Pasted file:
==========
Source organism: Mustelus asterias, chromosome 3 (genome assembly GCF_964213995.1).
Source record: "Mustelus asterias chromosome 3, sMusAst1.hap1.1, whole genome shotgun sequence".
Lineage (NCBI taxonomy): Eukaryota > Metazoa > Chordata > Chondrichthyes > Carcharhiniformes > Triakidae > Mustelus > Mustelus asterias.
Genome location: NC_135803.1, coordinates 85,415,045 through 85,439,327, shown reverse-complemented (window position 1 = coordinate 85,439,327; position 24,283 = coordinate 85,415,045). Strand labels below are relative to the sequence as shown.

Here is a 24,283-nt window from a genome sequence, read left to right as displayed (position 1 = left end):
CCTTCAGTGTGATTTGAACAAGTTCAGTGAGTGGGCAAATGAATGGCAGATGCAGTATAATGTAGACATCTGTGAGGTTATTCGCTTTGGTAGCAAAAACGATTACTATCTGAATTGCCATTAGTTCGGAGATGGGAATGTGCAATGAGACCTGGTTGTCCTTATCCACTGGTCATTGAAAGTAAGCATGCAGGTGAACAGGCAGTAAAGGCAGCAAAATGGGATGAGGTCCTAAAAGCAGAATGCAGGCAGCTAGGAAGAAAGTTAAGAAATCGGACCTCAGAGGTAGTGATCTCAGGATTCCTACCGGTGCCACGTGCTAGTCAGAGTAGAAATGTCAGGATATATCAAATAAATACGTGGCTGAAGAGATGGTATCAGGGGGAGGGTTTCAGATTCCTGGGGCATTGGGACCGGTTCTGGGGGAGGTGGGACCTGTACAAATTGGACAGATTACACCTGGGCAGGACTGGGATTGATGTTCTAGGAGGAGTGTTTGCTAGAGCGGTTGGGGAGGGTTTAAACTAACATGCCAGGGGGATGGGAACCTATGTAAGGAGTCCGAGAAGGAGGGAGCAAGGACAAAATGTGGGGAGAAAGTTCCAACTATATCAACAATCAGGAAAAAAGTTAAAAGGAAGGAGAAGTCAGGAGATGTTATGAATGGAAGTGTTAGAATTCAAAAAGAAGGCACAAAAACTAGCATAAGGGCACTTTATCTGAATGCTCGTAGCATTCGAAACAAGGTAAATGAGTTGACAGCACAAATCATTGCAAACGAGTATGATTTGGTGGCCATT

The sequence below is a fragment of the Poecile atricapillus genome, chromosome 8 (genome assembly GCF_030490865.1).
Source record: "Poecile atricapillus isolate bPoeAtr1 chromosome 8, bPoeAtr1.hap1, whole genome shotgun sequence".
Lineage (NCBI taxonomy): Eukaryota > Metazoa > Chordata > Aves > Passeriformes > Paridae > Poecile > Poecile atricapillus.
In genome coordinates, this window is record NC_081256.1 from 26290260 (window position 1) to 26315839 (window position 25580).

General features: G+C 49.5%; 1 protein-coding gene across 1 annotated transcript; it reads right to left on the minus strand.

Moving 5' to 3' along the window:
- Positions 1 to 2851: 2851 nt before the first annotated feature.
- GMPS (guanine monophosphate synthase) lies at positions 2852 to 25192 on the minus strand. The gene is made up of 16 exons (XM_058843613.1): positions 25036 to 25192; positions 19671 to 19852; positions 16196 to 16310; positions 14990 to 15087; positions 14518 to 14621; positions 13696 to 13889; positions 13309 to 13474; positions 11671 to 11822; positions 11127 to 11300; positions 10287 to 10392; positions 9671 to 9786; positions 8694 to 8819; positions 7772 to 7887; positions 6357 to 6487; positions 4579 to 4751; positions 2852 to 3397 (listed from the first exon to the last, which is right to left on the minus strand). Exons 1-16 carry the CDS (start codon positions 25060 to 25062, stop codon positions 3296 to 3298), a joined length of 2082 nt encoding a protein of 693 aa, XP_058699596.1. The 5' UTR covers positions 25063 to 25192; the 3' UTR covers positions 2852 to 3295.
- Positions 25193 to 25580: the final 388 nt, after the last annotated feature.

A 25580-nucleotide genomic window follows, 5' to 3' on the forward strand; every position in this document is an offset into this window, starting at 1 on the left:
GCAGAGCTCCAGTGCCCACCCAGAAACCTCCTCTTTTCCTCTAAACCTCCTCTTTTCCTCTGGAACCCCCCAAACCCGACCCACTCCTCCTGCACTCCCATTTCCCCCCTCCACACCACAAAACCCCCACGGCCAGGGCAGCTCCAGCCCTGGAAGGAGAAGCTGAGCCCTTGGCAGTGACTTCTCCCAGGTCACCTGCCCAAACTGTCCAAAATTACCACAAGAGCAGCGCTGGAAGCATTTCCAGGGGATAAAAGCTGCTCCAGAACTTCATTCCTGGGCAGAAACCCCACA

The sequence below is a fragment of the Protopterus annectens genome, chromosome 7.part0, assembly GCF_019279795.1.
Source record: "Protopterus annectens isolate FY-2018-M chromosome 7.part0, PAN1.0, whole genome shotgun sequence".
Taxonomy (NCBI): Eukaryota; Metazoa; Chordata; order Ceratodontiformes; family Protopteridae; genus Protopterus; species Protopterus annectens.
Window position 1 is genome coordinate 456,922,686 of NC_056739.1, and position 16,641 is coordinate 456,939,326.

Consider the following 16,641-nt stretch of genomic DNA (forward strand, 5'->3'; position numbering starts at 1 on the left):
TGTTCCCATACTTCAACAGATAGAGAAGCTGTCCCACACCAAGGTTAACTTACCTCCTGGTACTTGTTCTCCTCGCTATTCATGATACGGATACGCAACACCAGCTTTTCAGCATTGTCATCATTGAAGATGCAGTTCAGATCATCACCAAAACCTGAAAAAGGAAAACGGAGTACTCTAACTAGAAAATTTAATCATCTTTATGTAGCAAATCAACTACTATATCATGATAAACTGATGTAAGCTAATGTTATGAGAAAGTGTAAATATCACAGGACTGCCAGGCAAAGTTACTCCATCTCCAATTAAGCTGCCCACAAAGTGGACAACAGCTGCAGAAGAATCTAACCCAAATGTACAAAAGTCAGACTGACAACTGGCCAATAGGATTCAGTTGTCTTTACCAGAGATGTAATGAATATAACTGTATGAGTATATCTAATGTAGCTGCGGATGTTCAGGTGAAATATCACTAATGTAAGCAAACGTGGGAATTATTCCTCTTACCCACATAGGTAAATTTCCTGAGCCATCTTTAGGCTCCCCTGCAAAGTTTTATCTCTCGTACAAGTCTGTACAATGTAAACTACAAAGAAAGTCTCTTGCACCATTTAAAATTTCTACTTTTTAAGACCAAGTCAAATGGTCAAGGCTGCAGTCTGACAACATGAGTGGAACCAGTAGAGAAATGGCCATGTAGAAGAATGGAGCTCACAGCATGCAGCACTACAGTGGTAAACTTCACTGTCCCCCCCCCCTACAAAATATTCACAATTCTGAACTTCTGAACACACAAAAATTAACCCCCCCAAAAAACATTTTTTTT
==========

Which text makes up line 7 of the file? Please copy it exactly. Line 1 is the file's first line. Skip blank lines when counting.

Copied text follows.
The sequence below is a fragment of the Poecile atricapillus genome, chromosome 8 (genome assembly GCF_030490865.1).